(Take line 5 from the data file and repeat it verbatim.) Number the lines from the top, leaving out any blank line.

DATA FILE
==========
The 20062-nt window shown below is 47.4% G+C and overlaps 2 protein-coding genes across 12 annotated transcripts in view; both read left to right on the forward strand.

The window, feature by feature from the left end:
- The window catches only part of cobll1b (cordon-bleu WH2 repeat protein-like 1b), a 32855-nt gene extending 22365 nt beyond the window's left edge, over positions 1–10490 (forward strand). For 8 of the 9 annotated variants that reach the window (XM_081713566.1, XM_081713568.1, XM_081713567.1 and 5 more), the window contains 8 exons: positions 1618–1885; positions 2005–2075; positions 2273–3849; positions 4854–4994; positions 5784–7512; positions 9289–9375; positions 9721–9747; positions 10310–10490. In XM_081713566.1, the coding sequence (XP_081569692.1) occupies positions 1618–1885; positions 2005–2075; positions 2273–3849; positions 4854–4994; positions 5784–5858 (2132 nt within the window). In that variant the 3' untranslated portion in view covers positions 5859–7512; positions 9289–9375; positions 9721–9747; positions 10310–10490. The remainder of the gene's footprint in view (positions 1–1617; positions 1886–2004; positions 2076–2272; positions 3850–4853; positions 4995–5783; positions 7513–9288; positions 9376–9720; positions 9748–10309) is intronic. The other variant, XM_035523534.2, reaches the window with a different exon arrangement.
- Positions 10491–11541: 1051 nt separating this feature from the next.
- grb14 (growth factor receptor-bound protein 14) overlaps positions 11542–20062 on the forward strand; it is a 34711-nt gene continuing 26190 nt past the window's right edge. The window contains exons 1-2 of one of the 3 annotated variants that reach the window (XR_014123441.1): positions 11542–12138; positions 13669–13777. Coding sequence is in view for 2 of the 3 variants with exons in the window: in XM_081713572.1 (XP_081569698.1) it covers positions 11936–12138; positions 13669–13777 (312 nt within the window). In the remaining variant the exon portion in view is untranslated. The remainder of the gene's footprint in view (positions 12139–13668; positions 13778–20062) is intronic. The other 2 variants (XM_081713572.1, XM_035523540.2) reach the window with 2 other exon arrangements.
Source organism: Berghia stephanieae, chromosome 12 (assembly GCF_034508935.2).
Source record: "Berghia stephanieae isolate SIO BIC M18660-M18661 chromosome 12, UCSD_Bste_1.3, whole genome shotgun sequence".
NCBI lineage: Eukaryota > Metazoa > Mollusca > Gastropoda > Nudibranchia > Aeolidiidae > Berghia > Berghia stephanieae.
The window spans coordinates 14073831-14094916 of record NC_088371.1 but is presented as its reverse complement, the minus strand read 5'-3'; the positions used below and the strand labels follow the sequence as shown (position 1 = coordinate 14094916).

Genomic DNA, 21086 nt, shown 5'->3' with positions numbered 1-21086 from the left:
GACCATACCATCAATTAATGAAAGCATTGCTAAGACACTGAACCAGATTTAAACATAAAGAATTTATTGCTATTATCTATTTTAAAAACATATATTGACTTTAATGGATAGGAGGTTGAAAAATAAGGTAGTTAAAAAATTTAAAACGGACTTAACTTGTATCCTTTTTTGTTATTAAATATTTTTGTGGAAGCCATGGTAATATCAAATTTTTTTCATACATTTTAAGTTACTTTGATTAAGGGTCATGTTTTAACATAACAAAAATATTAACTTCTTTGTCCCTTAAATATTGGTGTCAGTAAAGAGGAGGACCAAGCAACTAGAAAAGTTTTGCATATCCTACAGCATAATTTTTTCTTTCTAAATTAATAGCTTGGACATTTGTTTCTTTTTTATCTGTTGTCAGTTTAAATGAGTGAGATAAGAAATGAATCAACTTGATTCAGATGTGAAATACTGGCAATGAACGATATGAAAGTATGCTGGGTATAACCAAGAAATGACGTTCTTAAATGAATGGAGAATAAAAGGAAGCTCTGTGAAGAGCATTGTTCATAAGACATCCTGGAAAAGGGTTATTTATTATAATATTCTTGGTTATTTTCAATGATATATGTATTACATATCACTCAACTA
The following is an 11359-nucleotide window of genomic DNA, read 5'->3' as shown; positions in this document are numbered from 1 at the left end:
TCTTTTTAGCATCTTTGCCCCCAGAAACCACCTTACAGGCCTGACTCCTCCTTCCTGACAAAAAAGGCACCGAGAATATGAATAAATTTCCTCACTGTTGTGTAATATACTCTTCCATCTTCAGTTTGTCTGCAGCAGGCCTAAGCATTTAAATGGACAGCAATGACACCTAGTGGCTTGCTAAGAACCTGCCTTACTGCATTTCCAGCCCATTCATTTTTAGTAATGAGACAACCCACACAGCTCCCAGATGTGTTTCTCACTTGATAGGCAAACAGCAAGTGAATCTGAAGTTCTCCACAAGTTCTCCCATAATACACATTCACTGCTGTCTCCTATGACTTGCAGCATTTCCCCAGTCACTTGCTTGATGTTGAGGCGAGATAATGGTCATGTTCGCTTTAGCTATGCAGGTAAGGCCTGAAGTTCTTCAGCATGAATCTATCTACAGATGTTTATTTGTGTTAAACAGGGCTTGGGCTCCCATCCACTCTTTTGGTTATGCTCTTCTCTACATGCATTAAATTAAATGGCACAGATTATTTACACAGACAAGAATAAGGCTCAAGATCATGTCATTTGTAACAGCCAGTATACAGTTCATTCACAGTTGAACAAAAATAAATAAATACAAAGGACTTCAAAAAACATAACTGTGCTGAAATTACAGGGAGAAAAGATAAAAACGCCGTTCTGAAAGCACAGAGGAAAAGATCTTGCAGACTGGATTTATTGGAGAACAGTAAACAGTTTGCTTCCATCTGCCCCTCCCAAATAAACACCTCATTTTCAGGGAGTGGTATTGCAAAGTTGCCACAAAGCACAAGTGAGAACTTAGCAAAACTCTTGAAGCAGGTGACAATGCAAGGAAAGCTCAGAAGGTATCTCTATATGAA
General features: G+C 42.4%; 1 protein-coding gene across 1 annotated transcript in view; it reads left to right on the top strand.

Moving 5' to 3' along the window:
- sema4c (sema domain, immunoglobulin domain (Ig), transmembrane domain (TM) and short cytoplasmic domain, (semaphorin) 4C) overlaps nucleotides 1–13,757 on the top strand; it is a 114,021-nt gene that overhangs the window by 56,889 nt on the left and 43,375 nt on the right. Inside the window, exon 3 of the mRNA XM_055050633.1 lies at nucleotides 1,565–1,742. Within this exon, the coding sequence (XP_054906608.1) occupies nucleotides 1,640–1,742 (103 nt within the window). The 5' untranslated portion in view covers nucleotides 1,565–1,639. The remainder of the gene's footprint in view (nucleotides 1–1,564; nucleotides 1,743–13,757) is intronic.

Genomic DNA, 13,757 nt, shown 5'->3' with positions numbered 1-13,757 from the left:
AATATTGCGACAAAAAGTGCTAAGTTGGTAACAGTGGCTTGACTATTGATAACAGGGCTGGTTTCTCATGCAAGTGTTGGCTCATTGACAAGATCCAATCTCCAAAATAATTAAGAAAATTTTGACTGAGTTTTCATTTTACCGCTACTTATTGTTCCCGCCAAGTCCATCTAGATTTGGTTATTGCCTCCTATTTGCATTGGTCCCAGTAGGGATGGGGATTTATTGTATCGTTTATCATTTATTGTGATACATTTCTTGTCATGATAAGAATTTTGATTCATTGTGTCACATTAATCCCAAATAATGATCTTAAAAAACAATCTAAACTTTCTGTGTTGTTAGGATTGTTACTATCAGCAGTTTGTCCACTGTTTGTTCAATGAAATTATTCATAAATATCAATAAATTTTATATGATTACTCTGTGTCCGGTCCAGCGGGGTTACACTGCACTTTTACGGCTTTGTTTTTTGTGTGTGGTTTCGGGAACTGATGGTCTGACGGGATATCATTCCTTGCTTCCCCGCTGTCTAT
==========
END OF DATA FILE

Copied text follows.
- grb14 (growth factor receptor-bound protein 14) overlaps positions 11542–20062 on the forward strand; it is a 34711-nt gene continuing 26190 nt past the window's right edge. The window contains exons 1-2 of one of the 3 annotated variants that reach the window (XR_014123441.1): positions 11542–12138; positions 13669–13777. Coding sequence is in view for 2 of the 3 variants with exons in the window: in XM_081713572.1 (XP_081569698.1) it covers positions 11936–12138; positions 13669–13777 (312 nt within the window). In the remaining variant the exon portion in view is untranslated. The remainder of the gene's footprint in view (positions 12139–13668; positions 13778–20062) is intronic. The other 2 variants (XM_081713572.1, XM_035523540.2) reach the window with 2 other exon arrangements.